Their Last 30 Minutes

  • Downhome Magazine
  • Posted: Jun 27, 2016 12:00 AM
Jim Desautels photo

It was the first Sunday in July, a cold, overcast day with the threat of rain. The year was 1939 and I was at the War Memorial on Duckworth Street in St. John's for the annual commemoration of the First World War action known locally as "The First of July Drive."

I was six years old at the time and I was participating in the ceremonies with my Boy Scout troop. Virtually every organization in St. John’s that wore a uniform was there. It was my first time at an event I would attend for each of the five years I was a Boy Scout.

The day began with the various uniformed groups attending church services, then marching to the War Memorial where bands played, speeches were made, hymns sung, prayers offered, wreaths laid and salutes fired. It seemed that about half the population of St. John’s was crowded onto side streets, straining to get a view of the proceedings. It was a solemn occasion intended to honour those who had been killed on July 1, 1916. On that day, close to 800 Newfoundlanders went “over the top” and into history. They became the most devastated regiment in the history of the British Empire.

Growing up in St. John’s in the 1930s and ’40s, the trappings of the Great War were everywhere. The War Memorial on Duckworth Street was an awe-inspiring array of granite and bronze that consumed an entire city block. There was an artillery gun in Victoria Park and another in Bannerman Park. There was a battle tank at the courthouse. In Bowring Park stood a bronze statue of a Newfoundland Regimental soldier. People wanted to honour the memory of those who had died and to believe that their sacrifice had accomplished something worthwhile.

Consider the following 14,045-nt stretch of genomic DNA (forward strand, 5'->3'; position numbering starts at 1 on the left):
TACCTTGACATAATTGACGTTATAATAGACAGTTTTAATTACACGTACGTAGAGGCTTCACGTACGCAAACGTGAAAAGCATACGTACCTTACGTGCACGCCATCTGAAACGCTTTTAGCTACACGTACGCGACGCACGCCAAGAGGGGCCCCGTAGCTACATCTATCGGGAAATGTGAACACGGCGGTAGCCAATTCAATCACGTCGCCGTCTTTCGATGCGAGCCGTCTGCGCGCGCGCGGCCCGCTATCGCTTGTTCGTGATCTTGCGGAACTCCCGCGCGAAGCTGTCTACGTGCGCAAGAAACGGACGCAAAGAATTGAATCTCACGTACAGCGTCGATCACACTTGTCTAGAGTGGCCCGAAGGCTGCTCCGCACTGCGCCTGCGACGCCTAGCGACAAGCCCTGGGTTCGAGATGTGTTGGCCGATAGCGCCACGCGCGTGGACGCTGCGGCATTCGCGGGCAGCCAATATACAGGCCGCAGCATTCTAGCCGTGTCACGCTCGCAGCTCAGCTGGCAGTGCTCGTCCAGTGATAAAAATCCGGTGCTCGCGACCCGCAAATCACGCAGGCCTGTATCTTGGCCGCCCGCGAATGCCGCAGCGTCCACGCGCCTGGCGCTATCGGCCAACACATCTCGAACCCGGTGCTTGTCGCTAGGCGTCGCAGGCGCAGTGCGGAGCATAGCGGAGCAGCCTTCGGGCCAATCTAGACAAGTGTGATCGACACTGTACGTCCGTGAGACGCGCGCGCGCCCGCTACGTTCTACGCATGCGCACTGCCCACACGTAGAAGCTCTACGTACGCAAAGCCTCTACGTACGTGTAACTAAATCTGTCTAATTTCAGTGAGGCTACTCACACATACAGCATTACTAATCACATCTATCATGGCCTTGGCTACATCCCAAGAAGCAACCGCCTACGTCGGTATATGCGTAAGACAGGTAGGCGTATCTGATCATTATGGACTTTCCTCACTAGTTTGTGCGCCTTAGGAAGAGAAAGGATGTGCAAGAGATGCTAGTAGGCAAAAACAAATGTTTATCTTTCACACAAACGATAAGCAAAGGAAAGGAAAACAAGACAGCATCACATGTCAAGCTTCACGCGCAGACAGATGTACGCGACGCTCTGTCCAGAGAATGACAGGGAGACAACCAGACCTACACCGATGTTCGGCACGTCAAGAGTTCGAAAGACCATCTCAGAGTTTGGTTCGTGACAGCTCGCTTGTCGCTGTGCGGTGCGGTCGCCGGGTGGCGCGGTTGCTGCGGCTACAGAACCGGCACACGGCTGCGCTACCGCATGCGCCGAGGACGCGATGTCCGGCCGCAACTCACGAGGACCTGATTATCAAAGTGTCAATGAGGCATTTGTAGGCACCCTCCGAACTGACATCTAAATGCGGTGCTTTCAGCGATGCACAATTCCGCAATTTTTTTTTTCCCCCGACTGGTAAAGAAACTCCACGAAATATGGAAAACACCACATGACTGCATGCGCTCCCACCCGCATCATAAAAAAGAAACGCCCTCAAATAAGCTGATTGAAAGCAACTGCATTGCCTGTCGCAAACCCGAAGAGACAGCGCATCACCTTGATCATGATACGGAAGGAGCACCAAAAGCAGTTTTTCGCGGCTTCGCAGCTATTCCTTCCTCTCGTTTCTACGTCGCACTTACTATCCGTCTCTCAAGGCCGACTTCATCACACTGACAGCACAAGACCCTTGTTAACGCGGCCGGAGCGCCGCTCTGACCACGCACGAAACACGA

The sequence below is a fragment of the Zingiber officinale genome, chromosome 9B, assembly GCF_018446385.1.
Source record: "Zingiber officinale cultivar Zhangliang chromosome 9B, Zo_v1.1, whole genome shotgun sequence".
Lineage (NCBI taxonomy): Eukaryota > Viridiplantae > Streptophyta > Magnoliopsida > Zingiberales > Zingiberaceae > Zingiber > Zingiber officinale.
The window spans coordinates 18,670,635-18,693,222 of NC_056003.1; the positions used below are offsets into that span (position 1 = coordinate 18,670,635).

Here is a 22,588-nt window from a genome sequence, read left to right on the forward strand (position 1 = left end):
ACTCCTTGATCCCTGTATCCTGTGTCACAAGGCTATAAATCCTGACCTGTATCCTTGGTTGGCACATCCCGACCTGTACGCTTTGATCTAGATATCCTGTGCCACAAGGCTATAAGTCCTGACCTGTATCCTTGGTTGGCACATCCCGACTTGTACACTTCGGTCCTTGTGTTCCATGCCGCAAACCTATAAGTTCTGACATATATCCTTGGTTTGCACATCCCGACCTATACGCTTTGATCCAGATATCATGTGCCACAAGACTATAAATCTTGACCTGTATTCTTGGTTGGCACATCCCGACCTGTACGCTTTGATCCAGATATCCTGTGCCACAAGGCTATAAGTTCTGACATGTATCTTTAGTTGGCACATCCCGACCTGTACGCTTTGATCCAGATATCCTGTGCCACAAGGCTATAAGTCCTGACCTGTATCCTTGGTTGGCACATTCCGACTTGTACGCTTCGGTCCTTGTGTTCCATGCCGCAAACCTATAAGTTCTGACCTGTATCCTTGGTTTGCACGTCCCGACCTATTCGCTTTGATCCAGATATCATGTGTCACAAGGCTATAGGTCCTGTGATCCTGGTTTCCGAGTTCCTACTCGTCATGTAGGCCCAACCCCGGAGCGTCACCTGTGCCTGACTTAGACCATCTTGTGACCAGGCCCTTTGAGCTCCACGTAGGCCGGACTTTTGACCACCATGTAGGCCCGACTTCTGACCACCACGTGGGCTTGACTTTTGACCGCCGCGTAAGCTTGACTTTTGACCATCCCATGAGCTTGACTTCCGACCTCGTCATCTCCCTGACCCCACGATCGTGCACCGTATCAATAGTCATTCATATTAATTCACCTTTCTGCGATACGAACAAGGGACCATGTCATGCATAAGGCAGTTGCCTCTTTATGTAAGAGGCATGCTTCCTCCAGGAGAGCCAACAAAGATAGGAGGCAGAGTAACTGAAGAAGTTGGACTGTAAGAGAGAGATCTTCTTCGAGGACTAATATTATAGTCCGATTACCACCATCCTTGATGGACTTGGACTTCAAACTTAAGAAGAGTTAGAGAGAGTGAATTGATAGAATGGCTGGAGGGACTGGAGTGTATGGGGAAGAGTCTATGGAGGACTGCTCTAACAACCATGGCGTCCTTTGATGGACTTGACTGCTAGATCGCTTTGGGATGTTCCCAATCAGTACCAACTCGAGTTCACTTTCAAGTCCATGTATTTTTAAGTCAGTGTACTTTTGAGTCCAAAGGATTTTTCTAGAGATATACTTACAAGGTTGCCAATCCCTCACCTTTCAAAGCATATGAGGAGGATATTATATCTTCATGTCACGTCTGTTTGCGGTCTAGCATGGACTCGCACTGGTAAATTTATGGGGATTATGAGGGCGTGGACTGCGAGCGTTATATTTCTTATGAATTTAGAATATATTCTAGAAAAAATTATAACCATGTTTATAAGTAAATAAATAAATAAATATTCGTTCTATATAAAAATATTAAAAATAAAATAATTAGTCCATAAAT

My strongest memory of those Sunday morning commemorations was the profound sadness exhibited by all who attended. I lost a maternal uncle that day. His body was never found. A handful of faded photographs was all that I ever saw of him. Over the years I was troubled by the nagging question of why so many had been killed in a battle that achieved nothing. More recently, after the truth had finally surfaced, my curiosity turned to anger. This is what I learned.

In the summer of 1916, the Newfoundland Regiment was in France, in the Somme River Valley near the village of Beaumont-Hamel. The war in Europe had stalemated along a front that stretched across France to the North Sea. The trenches of the British and German armies were separated by a treeless wasteland aptly named “No Man’s Land.” To allow the British infantry to cross No Man’s Land and break the stalemate, a massive five-day artillery bombardment was laid down to destroy the German defences.

Unfortunately for the British infantry, the English generals who commanded the operation were completely out of touch with reality. The Battle of the Somme had started badly when the generals refused to believe their scouting reports that showed the artillery bombardment had failed. In a vain attempt to salvage a badly flawed battle plan, at 7:20 a.m. they ordered the first wave of infantry into No Man’s Land. Those men were immediately cut down by well-positioned German machine guns and artillery. No objectives were taken.

A reasonable person would have been forced to conclude that the German defences had not been destroyed and that it was impossible for the British infantry to cross No Man’s Land. The commanding generals did not see it that way, though, and at 8:05 a.m. they ordered the second wave of infantry into battle, with the same result. Unbelievably, at 9:15 a.m. the third wave of infantry was ordered into No Man’s Land.

On that day the Newfoundland Regiment occupied the third row of trenches. When the whistle blew they went over the top with the third wave. The Regiment’s losses were horrific. A total of 233 were killed or died of wounds, 91 were missing and presumed dead, and 386 were wounded. At 9:45 a.m. the English officer commanding the Newfoundland Regiment reported to his superiors that the attack had failed. 

The near annihilation of the Newfoundland Regiment had taken less than 30 minutes. - Submitted by Arthur W. Curren of North Vancouver, British Columbia (formerly of St. John’s)